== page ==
Industrial Technology & Science - Enhanced Oil Recovery

Oil recovery refers to the process by which crude oil is extracted from an oil reservoir below the Earth's surface, and can be categorised into three phases:

  • The primary phase, where up to 10% of the available oil is pushed out due to the natural pressure difference between the reservoir and the surface;
  • The secondary phase, where pressurised water and gas are injected into the reservoir, attaining an additional recovery of up to 30% of the oil available;
  • The tertiary phase, also known as Enhanced Oil Recovery (EOR), where thermal processes and chemicals compounds, including emulsions with polymers and/or nanoparticles, can be used to achieve up to 60% recovery rates. Such molecular-scale additives must be specifically tailored to the real reservoir conditions in order to maximize the effectiveness of this costly operation.


A considerable amount of oil resides in micro- and nanoscale pores inside reservoir rocks. In those tiny pores, the fluid flow properties are mainly determined by the interaction between the fluids and the rock. A technique called "Digital Rock Analysis" uses X-ray microtomography or nanotomography of reservoir rock samples to study fluid flow in such systems. However, current analysis tools do not capture the fluid-rock interaction, focusing only on the geometry of the pores. The inclusion of these nanoscale interactions will greatly benefit the accuracy of a simulator, allowing it to be used as a testbed for EOR approaches.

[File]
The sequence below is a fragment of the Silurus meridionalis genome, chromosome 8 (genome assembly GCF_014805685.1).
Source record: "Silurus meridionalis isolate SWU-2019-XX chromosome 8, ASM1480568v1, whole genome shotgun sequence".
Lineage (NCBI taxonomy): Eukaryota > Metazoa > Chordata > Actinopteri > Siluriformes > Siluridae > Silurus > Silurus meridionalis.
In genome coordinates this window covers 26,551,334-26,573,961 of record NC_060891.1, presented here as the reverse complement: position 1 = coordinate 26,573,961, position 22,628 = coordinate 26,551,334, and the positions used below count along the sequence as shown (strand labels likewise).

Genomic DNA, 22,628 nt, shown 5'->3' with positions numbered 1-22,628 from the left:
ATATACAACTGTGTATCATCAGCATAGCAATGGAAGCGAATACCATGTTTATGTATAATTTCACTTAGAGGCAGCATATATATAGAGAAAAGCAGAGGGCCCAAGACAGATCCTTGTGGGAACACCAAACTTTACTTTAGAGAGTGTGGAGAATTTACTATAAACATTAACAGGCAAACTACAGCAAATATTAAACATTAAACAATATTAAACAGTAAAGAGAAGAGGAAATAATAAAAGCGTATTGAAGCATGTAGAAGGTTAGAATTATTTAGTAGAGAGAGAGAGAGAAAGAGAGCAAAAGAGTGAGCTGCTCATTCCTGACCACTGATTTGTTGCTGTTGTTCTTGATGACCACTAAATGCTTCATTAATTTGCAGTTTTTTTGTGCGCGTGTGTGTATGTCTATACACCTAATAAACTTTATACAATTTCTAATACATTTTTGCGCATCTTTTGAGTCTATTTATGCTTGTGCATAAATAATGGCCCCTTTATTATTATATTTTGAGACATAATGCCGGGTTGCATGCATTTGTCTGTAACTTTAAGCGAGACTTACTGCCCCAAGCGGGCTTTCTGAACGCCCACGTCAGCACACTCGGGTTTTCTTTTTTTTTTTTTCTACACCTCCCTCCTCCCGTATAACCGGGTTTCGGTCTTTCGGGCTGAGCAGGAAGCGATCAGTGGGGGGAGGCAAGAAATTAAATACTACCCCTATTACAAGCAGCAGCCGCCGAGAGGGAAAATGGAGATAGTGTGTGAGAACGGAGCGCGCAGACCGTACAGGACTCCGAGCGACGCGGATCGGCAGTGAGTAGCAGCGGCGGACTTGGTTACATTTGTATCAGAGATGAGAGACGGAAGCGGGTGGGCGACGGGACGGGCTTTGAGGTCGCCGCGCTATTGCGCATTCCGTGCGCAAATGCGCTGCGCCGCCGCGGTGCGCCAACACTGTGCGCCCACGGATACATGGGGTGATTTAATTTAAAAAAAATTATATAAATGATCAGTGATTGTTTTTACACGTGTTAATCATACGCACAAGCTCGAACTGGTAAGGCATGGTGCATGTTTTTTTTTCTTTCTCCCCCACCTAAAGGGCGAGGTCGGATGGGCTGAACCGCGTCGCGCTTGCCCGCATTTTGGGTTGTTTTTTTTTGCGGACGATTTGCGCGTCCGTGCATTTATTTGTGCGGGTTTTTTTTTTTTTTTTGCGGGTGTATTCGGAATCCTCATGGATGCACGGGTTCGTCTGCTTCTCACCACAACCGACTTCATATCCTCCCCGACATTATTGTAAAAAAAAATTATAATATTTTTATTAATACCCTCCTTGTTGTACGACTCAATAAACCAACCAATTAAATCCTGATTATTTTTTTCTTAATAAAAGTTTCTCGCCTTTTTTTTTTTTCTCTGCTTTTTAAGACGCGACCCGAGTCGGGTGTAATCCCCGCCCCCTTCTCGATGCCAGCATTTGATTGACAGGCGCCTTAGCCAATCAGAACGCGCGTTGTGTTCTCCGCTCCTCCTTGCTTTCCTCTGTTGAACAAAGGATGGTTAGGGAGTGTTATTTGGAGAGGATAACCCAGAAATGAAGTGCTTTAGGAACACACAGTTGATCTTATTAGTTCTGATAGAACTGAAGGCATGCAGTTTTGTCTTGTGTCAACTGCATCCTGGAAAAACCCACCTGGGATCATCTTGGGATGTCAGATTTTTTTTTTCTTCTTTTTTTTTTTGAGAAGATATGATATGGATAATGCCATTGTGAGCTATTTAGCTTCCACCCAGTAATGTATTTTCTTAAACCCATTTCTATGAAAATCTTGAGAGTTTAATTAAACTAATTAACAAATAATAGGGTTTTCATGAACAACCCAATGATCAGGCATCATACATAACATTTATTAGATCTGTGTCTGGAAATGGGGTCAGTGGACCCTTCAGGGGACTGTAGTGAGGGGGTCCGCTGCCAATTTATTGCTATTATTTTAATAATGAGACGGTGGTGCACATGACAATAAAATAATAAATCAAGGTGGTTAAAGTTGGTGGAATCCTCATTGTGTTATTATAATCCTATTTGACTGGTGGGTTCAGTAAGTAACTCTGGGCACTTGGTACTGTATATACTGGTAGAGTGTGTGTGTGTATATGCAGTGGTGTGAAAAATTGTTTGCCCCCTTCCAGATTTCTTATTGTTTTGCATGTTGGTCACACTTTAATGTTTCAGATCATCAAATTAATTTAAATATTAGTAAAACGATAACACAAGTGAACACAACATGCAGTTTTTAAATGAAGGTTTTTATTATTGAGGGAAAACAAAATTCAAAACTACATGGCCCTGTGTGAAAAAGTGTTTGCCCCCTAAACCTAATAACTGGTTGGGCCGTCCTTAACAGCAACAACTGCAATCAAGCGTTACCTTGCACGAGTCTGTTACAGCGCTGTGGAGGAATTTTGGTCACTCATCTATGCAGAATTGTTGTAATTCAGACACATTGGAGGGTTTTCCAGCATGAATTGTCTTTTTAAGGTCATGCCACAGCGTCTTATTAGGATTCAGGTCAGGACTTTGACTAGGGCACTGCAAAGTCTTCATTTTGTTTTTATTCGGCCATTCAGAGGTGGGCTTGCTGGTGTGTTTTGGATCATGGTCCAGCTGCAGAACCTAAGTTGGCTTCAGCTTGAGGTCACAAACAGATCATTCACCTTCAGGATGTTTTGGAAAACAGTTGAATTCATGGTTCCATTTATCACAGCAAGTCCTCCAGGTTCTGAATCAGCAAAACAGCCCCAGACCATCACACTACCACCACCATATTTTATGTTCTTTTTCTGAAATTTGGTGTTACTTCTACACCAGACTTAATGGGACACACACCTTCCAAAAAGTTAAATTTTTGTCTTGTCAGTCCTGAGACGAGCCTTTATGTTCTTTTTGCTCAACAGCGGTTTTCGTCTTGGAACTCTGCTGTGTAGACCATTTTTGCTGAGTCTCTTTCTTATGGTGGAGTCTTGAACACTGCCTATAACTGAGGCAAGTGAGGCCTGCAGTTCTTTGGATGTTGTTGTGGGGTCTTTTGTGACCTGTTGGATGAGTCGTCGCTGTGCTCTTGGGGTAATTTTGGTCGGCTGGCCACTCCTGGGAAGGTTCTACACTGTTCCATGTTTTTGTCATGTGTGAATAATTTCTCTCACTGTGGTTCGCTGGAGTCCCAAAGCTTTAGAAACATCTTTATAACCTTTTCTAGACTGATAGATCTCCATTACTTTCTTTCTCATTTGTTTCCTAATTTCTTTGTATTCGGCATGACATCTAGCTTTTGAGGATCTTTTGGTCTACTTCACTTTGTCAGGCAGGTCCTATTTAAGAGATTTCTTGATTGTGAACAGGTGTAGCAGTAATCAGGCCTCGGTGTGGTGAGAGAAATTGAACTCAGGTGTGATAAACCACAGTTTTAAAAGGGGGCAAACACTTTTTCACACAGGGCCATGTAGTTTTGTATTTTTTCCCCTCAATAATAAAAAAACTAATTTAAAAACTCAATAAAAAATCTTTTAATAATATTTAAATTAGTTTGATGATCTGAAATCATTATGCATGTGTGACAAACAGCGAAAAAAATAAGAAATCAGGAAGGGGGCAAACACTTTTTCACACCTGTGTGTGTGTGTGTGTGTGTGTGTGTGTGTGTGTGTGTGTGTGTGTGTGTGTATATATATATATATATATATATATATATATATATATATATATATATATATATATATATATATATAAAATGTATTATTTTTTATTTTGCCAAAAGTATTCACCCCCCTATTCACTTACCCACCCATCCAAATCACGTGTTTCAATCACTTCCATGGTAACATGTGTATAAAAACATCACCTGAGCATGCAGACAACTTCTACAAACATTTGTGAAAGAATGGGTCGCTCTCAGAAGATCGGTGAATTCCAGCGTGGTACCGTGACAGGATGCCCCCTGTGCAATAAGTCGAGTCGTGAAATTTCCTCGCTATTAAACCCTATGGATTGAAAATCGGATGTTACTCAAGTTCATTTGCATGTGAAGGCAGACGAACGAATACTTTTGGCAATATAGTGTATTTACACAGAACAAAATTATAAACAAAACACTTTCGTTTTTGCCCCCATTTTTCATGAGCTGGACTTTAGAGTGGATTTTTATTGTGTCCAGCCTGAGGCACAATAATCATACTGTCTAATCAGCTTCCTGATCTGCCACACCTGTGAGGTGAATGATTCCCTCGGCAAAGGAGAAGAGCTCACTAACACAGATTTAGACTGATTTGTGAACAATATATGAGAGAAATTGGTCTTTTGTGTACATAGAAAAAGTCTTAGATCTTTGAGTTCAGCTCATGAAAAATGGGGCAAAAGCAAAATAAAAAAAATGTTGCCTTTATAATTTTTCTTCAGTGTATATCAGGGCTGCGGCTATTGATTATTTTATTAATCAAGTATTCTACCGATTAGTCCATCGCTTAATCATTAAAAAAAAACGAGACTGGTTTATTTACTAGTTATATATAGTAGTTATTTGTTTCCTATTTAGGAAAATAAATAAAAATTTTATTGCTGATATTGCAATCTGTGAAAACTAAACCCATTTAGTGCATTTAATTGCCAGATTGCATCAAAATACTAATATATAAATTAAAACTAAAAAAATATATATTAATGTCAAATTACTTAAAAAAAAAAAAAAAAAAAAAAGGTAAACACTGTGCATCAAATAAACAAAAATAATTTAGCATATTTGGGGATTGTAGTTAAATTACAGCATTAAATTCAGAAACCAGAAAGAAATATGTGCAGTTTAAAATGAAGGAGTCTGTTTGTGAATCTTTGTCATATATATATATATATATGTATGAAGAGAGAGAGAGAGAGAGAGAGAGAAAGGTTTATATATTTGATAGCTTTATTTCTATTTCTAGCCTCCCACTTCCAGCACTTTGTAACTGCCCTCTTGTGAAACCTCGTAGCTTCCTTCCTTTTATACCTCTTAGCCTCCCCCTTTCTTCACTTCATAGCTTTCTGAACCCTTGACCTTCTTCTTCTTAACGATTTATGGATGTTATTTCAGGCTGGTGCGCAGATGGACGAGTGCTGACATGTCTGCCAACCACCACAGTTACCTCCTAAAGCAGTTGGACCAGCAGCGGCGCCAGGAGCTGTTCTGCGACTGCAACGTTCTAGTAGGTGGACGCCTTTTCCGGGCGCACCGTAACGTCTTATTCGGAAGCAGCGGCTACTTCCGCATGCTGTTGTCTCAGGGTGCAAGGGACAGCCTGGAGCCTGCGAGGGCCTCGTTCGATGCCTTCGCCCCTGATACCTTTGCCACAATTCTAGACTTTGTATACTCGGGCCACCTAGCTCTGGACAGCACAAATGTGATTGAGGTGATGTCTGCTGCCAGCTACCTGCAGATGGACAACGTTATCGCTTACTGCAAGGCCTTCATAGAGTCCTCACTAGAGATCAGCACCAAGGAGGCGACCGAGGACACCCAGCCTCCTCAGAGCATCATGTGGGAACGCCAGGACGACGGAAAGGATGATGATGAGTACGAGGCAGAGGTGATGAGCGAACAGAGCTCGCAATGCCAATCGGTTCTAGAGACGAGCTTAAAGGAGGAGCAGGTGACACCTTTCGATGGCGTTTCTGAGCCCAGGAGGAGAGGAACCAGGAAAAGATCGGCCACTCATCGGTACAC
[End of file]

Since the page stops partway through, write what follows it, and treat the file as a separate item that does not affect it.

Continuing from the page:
decane droples


Our approach enriches the geometrical representation of reservoir rocks with physical information on wettability, surface chemistry and physical parameters to predict the rock's fluid transport properties. Therefore it enables highly-efficient simulated screenings of EOR additives, leading to reduction of costs associated with field trials.


flow simulation


*Tomography data downloaded from

At IBM Research - Brazil we are bringing Nanotechnology to the oilfield by developing a simulator able to take input from experimental characterization of fluids (oil, water, gas, ...) and solids (reservoir rocks, nanoparticles,...), from the nanoscale to the macroscale, in order to predict how efficient a given EOR additive is on improving the oil recovery rates.



MD = Molecular Dynamics

LBM = Lattice Boltzmann Method

CFD = Computational Fluid Dynamics


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